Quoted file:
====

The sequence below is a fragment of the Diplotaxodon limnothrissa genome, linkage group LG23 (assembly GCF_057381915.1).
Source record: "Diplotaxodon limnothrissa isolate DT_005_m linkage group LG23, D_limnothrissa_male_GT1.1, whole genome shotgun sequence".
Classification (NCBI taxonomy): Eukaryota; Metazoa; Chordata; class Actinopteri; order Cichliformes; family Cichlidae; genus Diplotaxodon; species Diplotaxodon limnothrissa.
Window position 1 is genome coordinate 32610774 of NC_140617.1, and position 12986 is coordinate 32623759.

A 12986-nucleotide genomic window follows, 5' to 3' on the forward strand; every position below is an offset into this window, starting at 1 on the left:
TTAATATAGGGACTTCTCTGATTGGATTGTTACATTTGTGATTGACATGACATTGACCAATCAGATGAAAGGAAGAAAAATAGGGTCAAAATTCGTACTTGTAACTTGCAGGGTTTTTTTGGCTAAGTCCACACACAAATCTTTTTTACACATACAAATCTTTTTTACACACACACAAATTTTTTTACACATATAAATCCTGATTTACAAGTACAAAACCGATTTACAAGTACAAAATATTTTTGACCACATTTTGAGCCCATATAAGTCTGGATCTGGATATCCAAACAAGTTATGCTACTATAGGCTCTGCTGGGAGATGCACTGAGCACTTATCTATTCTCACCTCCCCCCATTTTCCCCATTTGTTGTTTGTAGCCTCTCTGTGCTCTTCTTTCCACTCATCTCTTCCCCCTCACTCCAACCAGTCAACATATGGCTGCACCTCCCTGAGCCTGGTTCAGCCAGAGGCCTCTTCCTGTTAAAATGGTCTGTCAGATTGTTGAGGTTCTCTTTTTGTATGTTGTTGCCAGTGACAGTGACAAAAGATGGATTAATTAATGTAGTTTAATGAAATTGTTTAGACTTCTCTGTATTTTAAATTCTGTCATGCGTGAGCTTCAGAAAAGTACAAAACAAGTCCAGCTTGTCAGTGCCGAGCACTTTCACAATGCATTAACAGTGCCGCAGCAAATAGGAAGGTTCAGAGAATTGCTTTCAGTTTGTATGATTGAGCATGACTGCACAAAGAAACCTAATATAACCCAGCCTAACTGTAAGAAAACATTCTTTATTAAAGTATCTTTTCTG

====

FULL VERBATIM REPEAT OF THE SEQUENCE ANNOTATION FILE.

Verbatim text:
The sequence below is a fragment of the Diplotaxodon limnothrissa genome, linkage group LG23 (assembly GCF_057381915.1).
Source record: "Diplotaxodon limnothrissa isolate DT_005_m linkage group LG23, D_limnothrissa_male_GT1.1, whole genome shotgun sequence".
Classification (NCBI taxonomy): Eukaryota; Metazoa; Chordata; class Actinopteri; order Cichliformes; family Cichlidae; genus Diplotaxodon; species Diplotaxodon limnothrissa.
Window position 1 is genome coordinate 32610774 of NC_140617.1, and position 12986 is coordinate 32623759.

A 12986-nucleotide genomic window follows, 5' to 3' on the forward strand; every position below is an offset into this window, starting at 1 on the left:
TTAATATAGGGACTTCTCTGATTGGATTGTTACATTTGTGATTGACATGACATTGACCAATCAGATGAAAGGAAGAAAAATAGGGTCAAAATTCGTACTTGTAACTTGCAGGGTTTTTTTGGCTAAGTCCACACACAAATCTTTTTTACACATACAAATCTTTTTTACACACACACAAATTTTTTTACACATATAAATCCTGATTTACAAGTACAAAACCGATTTACAAGTACAAAATATTTTTGACCACATTTTGAGCCCATATAAGTCTGGATCTGGATATCCAAACAAGTTATGCTACTATAGGCTCTGCTGGGAGATGCACTGAGCACTTATCTATTCTCACCTCCCCCCATTTTCCCCATTTGTTGTTTGTAGCCTCTCTGTGCTCTTCTTTCCACTCATCTCTTCCCCCTCACTCCAACCAGTCAACATATGGCTGCACCTCCCTGAGCCTGGTTCAGCCAGAGGCCTCTTCCTGTTAAAATGGTCTGTCAGATTGTTGAGGTTCTCTTTTTGTATGTTGTTGCCAGTGACAGTGACAAAAGATGGATTAATTAATGTAGTTTAATGAAATTGTTTAGACTTCTCTGTATTTTAAATTCTGTCATGCGTGAGCTTCAGAAAAGTACAAAACAAGTCCAGCTTGTCAGTGCCGAGCACTTTCACAATGCATTAACAGTGCCGCAGCAAATAGGAAGGTTCAGAGAATTGCTTTCAGTTTGTATGATTGAGCATGACTGCACAAAGAAACCTAATATAACCCAGCCTAACTGTAAGAAAACATTCTTTATTAAAGTATCTTTTCTG